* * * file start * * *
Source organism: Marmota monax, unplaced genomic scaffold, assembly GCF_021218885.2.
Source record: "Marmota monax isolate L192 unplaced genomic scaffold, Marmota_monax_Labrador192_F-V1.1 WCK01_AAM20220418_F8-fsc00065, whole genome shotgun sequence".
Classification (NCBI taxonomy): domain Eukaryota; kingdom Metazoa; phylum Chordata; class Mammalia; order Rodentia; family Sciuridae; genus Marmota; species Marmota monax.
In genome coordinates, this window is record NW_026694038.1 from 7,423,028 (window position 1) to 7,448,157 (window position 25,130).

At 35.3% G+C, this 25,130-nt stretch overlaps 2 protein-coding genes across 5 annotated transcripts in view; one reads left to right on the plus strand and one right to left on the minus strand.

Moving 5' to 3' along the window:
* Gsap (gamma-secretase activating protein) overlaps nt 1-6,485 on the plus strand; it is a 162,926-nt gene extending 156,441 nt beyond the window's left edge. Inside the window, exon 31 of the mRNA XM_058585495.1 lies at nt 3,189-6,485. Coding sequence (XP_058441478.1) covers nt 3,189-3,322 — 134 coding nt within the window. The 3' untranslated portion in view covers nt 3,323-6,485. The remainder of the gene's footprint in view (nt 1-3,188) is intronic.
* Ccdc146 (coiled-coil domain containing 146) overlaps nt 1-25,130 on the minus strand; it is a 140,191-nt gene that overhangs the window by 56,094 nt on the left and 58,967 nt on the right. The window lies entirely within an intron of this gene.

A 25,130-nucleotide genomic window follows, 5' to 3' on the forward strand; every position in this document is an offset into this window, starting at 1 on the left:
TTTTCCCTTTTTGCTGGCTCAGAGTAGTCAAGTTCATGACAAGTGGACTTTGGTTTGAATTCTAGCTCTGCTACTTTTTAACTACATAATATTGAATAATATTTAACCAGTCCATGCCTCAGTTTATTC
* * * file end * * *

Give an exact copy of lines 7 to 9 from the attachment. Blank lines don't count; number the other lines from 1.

* Gsap (gamma-secretase activating protein) overlaps nt 1-6,485 on the plus strand; it is a 162,926-nt gene extending 156,441 nt beyond the window's left edge. Inside the window, exon 31 of the mRNA XM_058585495.1 lies at nt 3,189-6,485. Coding sequence (XP_058441478.1) covers nt 3,189-3,322 — 134 coding nt within the window. The 3' untranslated portion in view covers nt 3,323-6,485. The remainder of the gene's footprint in view (nt 1-3,188) is intronic.
* Ccdc146 (coiled-coil domain containing 146) overlaps nt 1-25,130 on the minus strand; it is a 140,191-nt gene that overhangs the window by 56,094 nt on the left and 58,967 nt on the right. The window lies entirely within an intron of this gene.

A 25,130-nucleotide genomic window follows, 5' to 3' on the forward strand; every position in this document is an offset into this window, starting at 1 on the left: